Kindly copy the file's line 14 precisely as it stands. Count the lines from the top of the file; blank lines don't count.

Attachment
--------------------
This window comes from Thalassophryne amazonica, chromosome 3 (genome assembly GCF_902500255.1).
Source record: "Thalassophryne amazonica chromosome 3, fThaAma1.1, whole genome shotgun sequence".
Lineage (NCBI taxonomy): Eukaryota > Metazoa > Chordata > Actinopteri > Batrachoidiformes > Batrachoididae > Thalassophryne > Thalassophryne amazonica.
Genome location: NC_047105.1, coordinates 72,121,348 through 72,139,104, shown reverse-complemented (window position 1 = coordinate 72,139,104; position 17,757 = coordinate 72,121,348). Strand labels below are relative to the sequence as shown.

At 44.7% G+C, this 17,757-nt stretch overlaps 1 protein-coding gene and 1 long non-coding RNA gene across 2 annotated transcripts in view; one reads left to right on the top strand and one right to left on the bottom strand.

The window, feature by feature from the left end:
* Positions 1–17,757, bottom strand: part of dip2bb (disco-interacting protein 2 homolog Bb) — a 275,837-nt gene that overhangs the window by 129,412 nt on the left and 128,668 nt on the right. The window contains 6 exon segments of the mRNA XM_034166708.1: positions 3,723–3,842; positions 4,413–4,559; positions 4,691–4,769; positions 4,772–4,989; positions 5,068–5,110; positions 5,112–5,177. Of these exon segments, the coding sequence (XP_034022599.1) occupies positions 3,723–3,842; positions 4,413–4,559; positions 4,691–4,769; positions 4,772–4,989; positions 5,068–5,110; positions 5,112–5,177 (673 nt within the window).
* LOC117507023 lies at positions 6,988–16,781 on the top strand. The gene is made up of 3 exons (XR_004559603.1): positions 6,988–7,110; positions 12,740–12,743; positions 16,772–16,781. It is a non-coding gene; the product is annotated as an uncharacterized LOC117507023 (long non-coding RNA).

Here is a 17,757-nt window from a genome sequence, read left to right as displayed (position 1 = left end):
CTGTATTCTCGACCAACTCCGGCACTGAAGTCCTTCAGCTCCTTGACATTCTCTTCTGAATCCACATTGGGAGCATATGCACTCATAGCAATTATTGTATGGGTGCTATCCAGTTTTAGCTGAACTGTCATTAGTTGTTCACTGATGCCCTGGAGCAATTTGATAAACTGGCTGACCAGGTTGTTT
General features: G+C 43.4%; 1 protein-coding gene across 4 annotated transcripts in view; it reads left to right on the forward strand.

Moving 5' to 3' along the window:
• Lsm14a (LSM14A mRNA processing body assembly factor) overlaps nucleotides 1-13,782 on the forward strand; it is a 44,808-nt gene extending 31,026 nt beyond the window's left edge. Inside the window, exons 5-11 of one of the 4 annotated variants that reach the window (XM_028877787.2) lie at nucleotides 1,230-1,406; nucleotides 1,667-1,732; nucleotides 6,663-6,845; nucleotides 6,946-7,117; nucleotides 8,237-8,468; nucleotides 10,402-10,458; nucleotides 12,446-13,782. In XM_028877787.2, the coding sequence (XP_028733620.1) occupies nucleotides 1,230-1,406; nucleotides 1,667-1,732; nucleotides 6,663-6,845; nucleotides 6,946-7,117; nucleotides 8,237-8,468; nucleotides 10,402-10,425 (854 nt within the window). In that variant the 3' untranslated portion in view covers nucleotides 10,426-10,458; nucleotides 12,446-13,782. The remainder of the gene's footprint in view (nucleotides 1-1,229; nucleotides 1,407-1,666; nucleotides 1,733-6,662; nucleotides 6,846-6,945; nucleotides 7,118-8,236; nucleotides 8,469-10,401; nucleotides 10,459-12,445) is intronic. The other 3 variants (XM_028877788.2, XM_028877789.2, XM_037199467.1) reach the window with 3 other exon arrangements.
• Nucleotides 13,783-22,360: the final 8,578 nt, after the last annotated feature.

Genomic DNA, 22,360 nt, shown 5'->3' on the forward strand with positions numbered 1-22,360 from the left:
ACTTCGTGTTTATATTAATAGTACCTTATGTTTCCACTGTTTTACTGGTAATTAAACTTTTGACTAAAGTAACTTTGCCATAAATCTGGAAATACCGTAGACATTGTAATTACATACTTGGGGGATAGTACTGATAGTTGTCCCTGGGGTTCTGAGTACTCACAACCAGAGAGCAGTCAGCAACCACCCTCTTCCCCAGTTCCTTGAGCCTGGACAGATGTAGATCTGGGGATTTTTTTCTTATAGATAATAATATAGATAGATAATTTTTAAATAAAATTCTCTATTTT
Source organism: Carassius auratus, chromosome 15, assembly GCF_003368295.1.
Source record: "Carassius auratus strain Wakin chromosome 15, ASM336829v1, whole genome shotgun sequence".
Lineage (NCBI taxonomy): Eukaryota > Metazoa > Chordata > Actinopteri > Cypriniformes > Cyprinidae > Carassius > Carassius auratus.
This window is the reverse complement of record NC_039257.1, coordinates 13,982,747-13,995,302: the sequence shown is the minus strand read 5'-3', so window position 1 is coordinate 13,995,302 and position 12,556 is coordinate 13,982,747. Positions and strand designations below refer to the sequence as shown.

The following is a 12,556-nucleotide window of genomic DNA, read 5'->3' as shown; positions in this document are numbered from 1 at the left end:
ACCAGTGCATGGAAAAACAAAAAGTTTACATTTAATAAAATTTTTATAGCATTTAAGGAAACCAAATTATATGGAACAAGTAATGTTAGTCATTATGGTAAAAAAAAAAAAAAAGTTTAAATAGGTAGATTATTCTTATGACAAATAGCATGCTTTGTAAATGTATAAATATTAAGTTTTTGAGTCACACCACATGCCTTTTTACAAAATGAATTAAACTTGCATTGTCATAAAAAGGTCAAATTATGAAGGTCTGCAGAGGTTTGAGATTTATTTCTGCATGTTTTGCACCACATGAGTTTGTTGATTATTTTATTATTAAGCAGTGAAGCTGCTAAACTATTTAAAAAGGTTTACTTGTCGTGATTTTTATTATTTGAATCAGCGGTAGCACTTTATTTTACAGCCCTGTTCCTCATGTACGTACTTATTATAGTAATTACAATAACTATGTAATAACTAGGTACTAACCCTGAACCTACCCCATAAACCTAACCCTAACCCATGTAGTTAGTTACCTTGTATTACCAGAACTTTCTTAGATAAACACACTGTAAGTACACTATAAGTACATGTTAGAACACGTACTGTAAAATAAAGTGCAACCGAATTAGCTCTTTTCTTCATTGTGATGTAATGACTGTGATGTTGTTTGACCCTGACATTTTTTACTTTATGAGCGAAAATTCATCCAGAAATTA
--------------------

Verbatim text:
• Nucleotides 13,783-22,360: the final 8,578 nt, after the last annotated feature.